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Nat Immunol. 2017 Mar;18(3):293-302. doi: 10.1038/ni.3655. Epub 2017 Jan 16.

Chronic signaling via the metabolic checkpoint kinase mTORC1 induces macrophage granuloma formation and marks sarcoidosis progression.

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Center of Pathobiochemistry and Genetics, Institute of Medical Genetics, Medical University of Vienna, Vienna, Austria.
Department of Laboratory Medicine (KILM), Medical University of Vienna, Vienna, Austria.
Division of Rheumatology, Department of Internal Medicine III, Medical University of Vienna, Vienna, Austria.
Department of Radiation Oncology, Division of Medical Radiation Physics, Medical University of Vienna, Vienna, Austria.
Institute of Pharmacology and Toxicology, Department for Biomedical Sciences, University of Veterinary Medicine Vienna, Vienna, Austria.
Biomodels Austria and Institute of Animal Breeding and Genetics, University of Veterinary Medicine, Vienna, Austria.
Department of Ecogenomics and Systems Biology and Vienna Metabolomics Center (VIME), University of Vienna, Vienna, Austria.
Clinical Institute of Pathology, Medical University of Vienna, Vienna, Austria.
Department of Human Genetics, Emory University, Atlanta, Georgia, USA.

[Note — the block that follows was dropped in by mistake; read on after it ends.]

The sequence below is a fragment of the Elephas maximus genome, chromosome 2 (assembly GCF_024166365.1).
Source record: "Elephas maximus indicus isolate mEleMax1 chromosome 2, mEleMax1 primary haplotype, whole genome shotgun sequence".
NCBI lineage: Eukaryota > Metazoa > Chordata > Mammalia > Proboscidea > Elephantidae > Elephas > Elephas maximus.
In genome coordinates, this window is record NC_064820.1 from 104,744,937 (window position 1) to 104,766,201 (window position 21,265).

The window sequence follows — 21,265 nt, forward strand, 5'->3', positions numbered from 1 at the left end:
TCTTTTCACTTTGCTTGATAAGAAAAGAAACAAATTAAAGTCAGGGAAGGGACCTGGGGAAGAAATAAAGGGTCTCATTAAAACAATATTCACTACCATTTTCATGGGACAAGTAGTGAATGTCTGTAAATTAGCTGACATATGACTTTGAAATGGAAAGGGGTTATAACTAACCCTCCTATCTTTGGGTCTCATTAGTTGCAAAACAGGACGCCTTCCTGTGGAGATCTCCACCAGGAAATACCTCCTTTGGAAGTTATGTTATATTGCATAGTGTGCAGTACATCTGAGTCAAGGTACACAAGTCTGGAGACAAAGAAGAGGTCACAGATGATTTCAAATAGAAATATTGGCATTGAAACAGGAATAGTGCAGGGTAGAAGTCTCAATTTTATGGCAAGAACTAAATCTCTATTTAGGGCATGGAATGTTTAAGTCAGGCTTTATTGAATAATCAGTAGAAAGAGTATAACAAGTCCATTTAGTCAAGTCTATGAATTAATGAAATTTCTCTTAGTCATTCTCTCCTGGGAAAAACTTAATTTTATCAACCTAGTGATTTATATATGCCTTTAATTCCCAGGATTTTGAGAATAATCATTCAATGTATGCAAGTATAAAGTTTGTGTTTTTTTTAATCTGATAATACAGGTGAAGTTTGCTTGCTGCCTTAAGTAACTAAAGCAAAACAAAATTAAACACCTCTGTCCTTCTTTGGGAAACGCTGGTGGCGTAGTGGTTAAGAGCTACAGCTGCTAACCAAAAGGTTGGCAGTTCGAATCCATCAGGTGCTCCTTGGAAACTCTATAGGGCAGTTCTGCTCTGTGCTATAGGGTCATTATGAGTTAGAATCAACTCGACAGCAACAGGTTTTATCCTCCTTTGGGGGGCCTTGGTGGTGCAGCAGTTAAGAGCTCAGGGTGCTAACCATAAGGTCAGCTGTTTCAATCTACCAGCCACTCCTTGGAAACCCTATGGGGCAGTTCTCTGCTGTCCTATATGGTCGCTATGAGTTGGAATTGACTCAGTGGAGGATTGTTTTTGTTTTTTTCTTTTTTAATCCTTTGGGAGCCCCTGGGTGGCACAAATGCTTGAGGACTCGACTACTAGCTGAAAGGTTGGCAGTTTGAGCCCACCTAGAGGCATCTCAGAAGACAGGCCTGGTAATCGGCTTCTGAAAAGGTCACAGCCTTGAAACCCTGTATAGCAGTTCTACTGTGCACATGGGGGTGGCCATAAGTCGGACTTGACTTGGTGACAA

The aggregation of hypertrophic macrophages constitutes the basis of all granulomatous diseases, such as tuberculosis or sarcoidosis, and is decisive for disease pathogenesis. However, macrophage-intrinsic pathways driving granuloma initiation and maintenance remain elusive. We found that activation of the metabolic checkpoint kinase mTORC1 in macrophages by deletion of the gene encoding tuberous sclerosis 2 (Tsc2) was sufficient to induce hypertrophy and proliferation, resulting in excessive granuloma formation in vivo. TSC2-deficient macrophages formed mTORC1-dependent granulomatous structures in vitro and showed constitutive proliferation that was mediated by the neo-expression of cyclin-dependent kinase 4 (CDK4). Moreover, mTORC1 promoted metabolic reprogramming via CDK4 toward increased glycolysis while simultaneously inhibiting NF-κB signaling and apoptosis. Inhibition of mTORC1 induced apoptosis and completely resolved granulomas in myeloid TSC2-deficient mice. In human sarcoidosis patients, mTORC1 activation, macrophage proliferation and glycolysis were identified as hallmarks that correlated with clinical disease progression. Collectively, TSC2 maintains macrophage quiescence and prevents mTORC1-dependent granulomatous disease with clinical implications for sarcoidosis.

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